It’s wrong to be cruel to animals not because of our sentiments or because someone else says so but because it violates the understanding of basic concerns and treatment to sentient beings.
We already know intuitively what is right and what is not.
There was once a doctor who was performing surgery on a local patient. The supervisor wanted him to drop his operation so that save the town’s mayor who was severely injured. He offered to double his paycheck.
The doctor was conflicted between saving one important and recognized person or a random family. He knew that the right thing to do was to save the local patient.
Follow the golden rule: treat others as you would treat thyself.
Do what’s right in your heart at the right time.
4. Moderation (Self-Control)
Moderation is the road to balance and self-control.
If we go to the extreme spiritual route where we become a religious fanatic and despises our own body while doing weird spiritual exercises hoping to attain enlightenment, we don’t have balance.
On the other end, we may become a hedonist and indulges in every passions to our liking while ruining our health for wealth, power, and selfish goals, we don’t have self-control.
There are no hard and fast rules where you should avoid drinking alcohol, eating meat, must eat only vegetarian foods, no partying, no sex, always be serious, etc.
Everything is done in moderation. Go above moderation and there will be consequences.
Even a good thing when taken to extremes can be a bad thing.
Is it easy to attain balance? A thousand times No.
Inner balance is a work of a lifetime.
Our Higher Self (Superconscious) and Lower Self (Subconscious) are fighting each other like the good and bad angel on our shoulders.
As long as the lower self dictates your behaviors, you are not in control. You are moved like storms and violent tempests.
You’ll need to overcome your passions and desires so that you can become the master instead of the servant.
We commonly believe “Faith” to mean expressing our deeply held beliefs or teachings of a religion.
You can see this example when we say “Hindu faith” or “Anglican faith”.
It’s usually used to mean believing in something without proof.
To truly understand Faith is to recognize the sense of Knowing without any need for doubt.
When you are confident in something that you do very well, you just know that you can approach the next project without doubt.
Think of a strong relationship with your significant other. You know that, no matter what, your significant other will always be by your side.
It’s an inner knowings. You don’t need proofs and outside validation because there is an intuitive or direct understanding.
For Faith, there is a knowing of the existence of a Higher Existence (God, Cosmic Consciousness, the Lord, Universal Mind, The All, Allah, etc.)
It goes beyond our intellectual reasoning and floods our awareness where it becomes obvious to us that it is there.
“Trust in the Lord with all thine heart; and lean not unto thine own understanding”. – Proverb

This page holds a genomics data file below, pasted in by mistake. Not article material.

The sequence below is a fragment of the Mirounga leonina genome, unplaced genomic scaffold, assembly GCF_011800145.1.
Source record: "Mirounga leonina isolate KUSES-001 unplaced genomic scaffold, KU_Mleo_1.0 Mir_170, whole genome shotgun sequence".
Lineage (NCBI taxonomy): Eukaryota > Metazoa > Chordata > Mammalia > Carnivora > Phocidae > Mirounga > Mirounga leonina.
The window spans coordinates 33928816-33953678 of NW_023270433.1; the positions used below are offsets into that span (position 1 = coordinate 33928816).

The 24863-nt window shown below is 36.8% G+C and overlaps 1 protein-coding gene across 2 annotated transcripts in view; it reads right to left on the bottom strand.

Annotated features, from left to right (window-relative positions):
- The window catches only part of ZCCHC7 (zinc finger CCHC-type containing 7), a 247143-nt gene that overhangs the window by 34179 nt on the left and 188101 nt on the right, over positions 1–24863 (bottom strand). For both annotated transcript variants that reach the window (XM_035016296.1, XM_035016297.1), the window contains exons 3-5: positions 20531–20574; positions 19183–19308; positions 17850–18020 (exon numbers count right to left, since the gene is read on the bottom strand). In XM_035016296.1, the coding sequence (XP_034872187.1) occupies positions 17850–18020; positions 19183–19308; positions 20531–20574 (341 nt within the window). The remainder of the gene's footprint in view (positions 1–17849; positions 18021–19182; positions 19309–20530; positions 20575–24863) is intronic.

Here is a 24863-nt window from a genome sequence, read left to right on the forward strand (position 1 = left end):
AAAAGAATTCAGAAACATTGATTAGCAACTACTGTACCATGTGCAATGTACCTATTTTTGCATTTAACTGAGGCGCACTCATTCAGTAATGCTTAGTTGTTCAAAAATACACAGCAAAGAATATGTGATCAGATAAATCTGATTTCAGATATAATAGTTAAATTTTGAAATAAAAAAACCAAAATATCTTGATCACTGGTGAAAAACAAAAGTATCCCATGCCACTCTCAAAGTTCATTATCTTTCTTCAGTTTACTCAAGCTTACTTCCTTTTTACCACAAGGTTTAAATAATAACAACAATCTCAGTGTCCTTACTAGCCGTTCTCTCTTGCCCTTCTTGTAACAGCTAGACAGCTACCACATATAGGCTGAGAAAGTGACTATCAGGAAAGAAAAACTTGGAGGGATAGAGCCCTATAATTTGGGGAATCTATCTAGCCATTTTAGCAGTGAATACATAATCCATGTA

Most people understand hope as wishful thinking such as “I hope it will rain” or “I hope I get the job”.
But Hope in the Christian’s virtues means to be certain of a blessed future.
In this way, we may assign hope in correspondence with optimism (but not blindly).
It is to expect with confidence more so than a disappointed outlook.
When you look for positive things, you will find more positive than negatives.
Thus, by hoping you are focusing on the brighter future, the positive side of life, and the best of the best.
7. Charity (Love)
We hear it many times, especially in the spiritual community, that the greatest power of all is Love.
Love is not one’s passionate obsessio but an unconditional sense of compassion for someone or something.
It is the dog’s love for its owner or our love for our babies.
Some of the acts of love includes kindness, caring, compassion, nurturing, gratitude, joy, happiness, healing, forgiveness, acceptance, etc.
Love is pure, unconditional, and everlasting.
We intuitively wish to love and to be loved.
Thus, it is virtuous to practice love and mercy.
True love is unforgettable and unforgotten.
It will always stay with you like wings embracing upon your heart.
Virtuous Being is in Harmony with the Universe
Underlying these virtues are about man’s relationship with each other, with nature, and with God.
Because the virtuous one is in harmony with himself, he is also in harmony with others, with nature, and with the Divine.
The ancients believed in the Principle of Correspondence, that the microcosm is the same as the macrocosm.
So that by practicing the virtues, one is also practicing being in harmony all within the universe.
Mystics and sages emerged from their meditations to tell us that the virtues are the ruling powers of the spiritual self – the higher self, the inner self, the real self.
It is through the virtues where we heal and overcome the passions of the lower self along with all its other unruly behaviors.
When our virtues are strong, it attracts the good and repels the bad.
It draws us towards the spiritual and puts a protective energy field around those whose influence are less than spiritual.
What makes virtues so virtuous? It is the truth of the virtue that makes a virtue virtuous.
Virtue is what makes our mind wise, our hearts good, and our body healthy and beautiful.